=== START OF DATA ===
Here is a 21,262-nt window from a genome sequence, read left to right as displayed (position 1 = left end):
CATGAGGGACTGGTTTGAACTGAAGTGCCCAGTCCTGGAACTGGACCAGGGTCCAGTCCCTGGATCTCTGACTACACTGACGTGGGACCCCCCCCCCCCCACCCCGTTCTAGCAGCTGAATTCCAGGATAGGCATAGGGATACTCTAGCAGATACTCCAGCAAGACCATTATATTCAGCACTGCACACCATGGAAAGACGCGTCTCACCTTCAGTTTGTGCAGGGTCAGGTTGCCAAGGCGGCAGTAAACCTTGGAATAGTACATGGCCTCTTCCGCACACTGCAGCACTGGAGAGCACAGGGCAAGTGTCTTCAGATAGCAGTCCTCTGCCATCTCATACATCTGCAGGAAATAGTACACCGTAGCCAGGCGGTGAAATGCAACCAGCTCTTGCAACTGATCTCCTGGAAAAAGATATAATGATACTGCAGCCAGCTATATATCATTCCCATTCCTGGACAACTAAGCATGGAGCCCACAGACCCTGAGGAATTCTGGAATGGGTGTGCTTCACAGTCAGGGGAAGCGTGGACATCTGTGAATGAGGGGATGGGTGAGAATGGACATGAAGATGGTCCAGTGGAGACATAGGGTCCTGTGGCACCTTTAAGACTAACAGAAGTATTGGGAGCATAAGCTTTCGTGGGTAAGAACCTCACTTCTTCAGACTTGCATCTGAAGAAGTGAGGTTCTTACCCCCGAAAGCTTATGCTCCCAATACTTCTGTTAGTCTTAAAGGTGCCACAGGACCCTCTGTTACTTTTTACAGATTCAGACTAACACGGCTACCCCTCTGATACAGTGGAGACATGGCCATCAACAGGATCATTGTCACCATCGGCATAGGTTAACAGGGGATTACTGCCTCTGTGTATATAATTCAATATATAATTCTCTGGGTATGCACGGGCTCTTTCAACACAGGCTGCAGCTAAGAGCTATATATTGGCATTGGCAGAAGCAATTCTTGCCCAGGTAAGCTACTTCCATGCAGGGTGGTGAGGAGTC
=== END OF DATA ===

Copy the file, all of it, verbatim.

Here is a 21,262-nt window from a genome sequence, read left to right as displayed (position 1 = left end):
CATGAGGGACTGGTTTGAACTGAAGTGCCCAGTCCTGGAACTGGACCAGGGTCCAGTCCCTGGATCTCTGACTACACTGACGTGGGACCCCCCCCCCCCCACCCCGTTCTAGCAGCTGAATTCCAGGATAGGCATAGGGATACTCTAGCAGATACTCCAGCAAGACCATTATATTCAGCACTGCACACCATGGAAAGACGCGTCTCACCTTCAGTTTGTGCAGGGTCAGGTTGCCAAGGCGGCAGTAAACCTTGGAATAGTACATGGCCTCTTCCGCACACTGCAGCACTGGAGAGCACAGGGCAAGTGTCTTCAGATAGCAGTCCTCTGCCATCTCATACATCTGCAGGAAATAGTACACCGTAGCCAGGCGGTGAAATGCAACCAGCTCTTGCAACTGATCTCCTGGAAAAAGATATAATGATACTGCAGCCAGCTATATATCATTCCCATTCCTGGACAACTAAGCATGGAGCCCACAGACCCTGAGGAATTCTGGAATGGGTGTGCTTCACAGTCAGGGGAAGCGTGGACATCTGTGAATGAGGGGATGGGTGAGAATGGACATGAAGATGGTCCAGTGGAGACATAGGGTCCTGTGGCACCTTTAAGACTAACAGAAGTATTGGGAGCATAAGCTTTCGTGGGTAAGAACCTCACTTCTTCAGACTTGCATCTGAAGAAGTGAGGTTCTTACCCCCGAAAGCTTATGCTCCCAATACTTCTGTTAGTCTTAAAGGTGCCACAGGACCCTCTGTTACTTTTTACAGATTCAGACTAACACGGCTACCCCTCTGATACAGTGGAGACATGGCCATCAACAGGATCATTGTCACCATCGGCATAGGTTAACAGGGGATTACTGCCTCTGTGTATATAATTCAATATATAATTCTCTGGGTATGCACGGGCTCTTTCAACACAGGCTGCAGCTAAGAGCTATATATTGGCATTGGCAGAAGCAATTCTTGCCCAGGTAAGCTACTTCCATGCAGGGTGGTGAGGAGTC